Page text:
Diamonds, usually forged in overwhelming heat and pressure miles deep in the Earth’s mantle, have now been made at atmospheric pressure and 100 degrees Celcius—the boiling point of water.
No one will be wearing these diamonds on their ring finger, however. They are nanodiamonds, just two or three nanometers across, invisible to all but electron microscopes. But their properties could be as alluring as crown jewels. Unlike the other form of carbon, graphite, diamond is a semiconductor, similar to silicon, which is the dominant material in the electronics industry, and gallium arsenide, which is used in lasers and other optical devices.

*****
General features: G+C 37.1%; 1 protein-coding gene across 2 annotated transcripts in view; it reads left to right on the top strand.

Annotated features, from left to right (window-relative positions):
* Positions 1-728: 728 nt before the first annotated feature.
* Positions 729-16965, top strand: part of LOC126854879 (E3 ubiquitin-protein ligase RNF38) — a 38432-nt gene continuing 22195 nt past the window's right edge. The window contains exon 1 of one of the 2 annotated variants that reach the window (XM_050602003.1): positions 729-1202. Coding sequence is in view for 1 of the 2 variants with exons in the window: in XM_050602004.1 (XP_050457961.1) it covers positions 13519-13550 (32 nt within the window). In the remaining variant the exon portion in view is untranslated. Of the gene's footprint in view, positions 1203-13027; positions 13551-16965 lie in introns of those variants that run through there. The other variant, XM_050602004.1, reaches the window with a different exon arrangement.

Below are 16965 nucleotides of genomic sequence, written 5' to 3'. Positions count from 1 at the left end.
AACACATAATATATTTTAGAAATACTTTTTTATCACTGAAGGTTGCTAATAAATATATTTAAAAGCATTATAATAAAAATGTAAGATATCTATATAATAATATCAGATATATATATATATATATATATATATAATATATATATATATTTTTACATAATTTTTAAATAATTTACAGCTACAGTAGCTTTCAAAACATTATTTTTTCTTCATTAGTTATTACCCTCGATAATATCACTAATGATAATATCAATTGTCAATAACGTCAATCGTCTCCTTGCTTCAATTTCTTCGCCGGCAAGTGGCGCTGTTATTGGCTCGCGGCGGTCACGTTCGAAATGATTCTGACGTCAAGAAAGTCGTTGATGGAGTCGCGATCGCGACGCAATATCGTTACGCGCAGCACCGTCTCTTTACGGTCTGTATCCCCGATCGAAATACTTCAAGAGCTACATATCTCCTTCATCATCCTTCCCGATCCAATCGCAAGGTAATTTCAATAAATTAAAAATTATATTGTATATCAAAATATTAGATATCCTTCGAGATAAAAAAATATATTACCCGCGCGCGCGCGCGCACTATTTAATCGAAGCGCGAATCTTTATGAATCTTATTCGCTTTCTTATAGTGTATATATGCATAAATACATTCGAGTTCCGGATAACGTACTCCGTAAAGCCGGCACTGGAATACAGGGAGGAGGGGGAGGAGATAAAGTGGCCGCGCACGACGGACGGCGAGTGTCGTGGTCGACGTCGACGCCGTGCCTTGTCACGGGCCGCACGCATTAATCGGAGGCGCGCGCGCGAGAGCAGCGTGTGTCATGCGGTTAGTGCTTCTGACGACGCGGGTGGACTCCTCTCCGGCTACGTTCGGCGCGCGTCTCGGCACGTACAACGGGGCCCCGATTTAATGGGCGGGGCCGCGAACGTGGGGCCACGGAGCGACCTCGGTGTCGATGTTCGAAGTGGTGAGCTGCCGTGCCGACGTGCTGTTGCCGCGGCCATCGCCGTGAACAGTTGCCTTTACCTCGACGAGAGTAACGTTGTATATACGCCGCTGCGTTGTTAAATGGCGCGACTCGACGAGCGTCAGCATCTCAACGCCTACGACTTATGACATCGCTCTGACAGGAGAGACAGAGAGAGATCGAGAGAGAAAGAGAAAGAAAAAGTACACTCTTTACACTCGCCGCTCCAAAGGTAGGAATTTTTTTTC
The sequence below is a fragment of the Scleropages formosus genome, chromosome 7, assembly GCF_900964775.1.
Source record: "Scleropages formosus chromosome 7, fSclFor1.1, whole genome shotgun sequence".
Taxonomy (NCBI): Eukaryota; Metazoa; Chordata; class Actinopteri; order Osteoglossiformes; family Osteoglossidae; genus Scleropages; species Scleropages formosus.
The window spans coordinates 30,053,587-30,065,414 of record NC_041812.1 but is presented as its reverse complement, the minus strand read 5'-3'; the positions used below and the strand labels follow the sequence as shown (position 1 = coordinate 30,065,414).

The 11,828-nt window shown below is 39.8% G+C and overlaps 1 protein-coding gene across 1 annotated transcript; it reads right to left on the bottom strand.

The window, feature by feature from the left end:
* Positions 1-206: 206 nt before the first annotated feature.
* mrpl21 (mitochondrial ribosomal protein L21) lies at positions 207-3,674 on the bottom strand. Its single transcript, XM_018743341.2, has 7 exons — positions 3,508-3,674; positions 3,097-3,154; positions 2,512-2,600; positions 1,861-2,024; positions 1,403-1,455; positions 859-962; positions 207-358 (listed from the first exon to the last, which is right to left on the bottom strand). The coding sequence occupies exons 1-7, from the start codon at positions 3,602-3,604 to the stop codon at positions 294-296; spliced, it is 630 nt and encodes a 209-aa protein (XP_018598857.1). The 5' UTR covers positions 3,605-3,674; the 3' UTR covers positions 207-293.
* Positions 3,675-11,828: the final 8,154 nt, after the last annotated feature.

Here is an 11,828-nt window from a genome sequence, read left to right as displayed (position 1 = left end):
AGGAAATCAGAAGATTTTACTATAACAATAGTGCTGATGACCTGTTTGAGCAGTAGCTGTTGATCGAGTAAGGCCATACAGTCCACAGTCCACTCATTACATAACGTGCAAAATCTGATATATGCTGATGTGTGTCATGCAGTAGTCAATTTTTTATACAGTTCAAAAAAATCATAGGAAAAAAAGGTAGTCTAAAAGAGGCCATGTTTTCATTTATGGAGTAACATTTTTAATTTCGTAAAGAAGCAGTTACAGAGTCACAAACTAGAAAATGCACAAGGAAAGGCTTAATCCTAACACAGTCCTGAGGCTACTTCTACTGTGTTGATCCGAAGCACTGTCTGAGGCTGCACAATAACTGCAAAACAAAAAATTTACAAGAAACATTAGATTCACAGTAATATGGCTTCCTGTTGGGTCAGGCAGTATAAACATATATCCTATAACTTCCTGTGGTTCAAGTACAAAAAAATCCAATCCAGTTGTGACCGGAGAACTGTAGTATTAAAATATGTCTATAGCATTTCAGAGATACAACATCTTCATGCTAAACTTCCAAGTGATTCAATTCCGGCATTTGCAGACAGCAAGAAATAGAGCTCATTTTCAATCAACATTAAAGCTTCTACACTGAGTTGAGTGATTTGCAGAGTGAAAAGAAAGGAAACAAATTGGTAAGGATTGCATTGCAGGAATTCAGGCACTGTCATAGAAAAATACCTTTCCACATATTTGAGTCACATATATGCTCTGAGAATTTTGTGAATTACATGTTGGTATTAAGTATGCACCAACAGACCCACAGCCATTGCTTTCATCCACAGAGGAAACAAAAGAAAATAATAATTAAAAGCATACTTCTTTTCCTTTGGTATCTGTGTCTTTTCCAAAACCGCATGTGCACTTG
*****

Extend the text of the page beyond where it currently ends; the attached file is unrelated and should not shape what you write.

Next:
The discovery, by project leader Mohan Sankaran, Associate Professor of chemical engineering at Case Western Reserve University, was aided by Physics Professor Yoke Khin Yap and graduate student Boyi Hao of Michigan Tech. Using ultraviolet Ramen spectroscopy in Yap’s lab, they confirmed that Sankaran’s group had indeed made nanodiamonds.
Find out more at the Michigan Tech news site.
Published in Tech Today.